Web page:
A message about rejected reviews and moderation policies
Last Updated: June 2020
From Anatoli Olkhovets, Group Vice President, Gartner Peer Insights:
As I’ve talked with many of you over the past few weeks, I’ve been asked about our review moderation policies, why reviews may be rejected, and any steps you can take to ensure that reviews from your customers can be published.
On average, we do not approve approximately 35% of all reviews submitted to Gartner Peer Insights. While it may seem like a high number, it is necessary to ensure the highest possible review integrity. We want to ensure that prospective buyers coming to the platform and reading any review get the value, use the information to inform their purchasing decision, and keep coming back knowing this is the platform they can trust.
Below are answers to the most common questions about rejected reviews:
What is “SPAM”?
Like any ratings and review site, we are constantly on the lookout for bad actors/fraudulent contributors, and reviews from these contributors are what ends up in SPAM. While there are several reasons why a review may not be approved because it is SPAM, the most common are:
1. Fake Reviewer/Company/Profile – Imagine going through the steps to create a fake email, a fake LinkedIn profile, for a fake individual, who works at a fake company, for a $10 gift card? Yes, it happens more than you could imagine! When we identify attempted fraud, we reject the reviews, somewhat analogous to how email clients route emails to SPAM folder.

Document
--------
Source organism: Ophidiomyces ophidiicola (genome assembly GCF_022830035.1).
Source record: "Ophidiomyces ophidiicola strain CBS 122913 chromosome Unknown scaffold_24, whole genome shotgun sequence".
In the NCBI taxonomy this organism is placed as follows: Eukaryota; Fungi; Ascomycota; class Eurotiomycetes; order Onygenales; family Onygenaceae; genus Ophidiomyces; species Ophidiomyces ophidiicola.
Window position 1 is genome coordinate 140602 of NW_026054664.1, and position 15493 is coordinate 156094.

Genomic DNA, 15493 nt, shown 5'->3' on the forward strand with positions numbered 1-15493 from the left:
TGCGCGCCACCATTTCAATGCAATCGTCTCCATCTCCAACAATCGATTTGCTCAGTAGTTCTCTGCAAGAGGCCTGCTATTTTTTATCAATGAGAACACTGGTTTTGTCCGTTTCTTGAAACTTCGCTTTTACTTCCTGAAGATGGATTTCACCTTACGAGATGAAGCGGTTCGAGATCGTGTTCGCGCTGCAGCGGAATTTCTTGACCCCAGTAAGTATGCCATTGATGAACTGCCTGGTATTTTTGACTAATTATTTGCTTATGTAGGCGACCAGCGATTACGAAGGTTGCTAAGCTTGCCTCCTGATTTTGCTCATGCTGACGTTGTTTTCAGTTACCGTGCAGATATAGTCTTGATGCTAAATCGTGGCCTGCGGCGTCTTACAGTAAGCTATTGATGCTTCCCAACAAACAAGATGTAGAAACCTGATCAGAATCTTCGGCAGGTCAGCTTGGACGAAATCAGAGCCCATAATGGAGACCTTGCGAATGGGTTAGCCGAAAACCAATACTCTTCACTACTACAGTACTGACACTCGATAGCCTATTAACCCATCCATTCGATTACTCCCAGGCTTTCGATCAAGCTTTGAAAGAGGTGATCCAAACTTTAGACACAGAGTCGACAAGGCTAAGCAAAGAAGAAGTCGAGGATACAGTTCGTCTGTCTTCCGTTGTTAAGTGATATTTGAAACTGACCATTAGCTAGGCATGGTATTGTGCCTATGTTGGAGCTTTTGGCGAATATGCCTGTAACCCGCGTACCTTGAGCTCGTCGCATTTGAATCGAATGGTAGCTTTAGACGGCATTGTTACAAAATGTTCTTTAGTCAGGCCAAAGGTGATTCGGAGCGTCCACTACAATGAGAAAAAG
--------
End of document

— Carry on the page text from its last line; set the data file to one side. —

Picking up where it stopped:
2. Multiple Accounts for one Reviewer – This is exactly what it sounds like. While we always welcome multiple valid reviews from a single individual, when someone creates multiple Gartner Peer Insight profiles and attempts to submit reviews across their various accounts, we cannot accept them.
3. Plagiarism – When a reviewer tries to submit a review that is word-for-word from a public domain like your website, blog, or product pages, or copies a review that is already published online, we will not accept the review as it is a clear violation of our policies.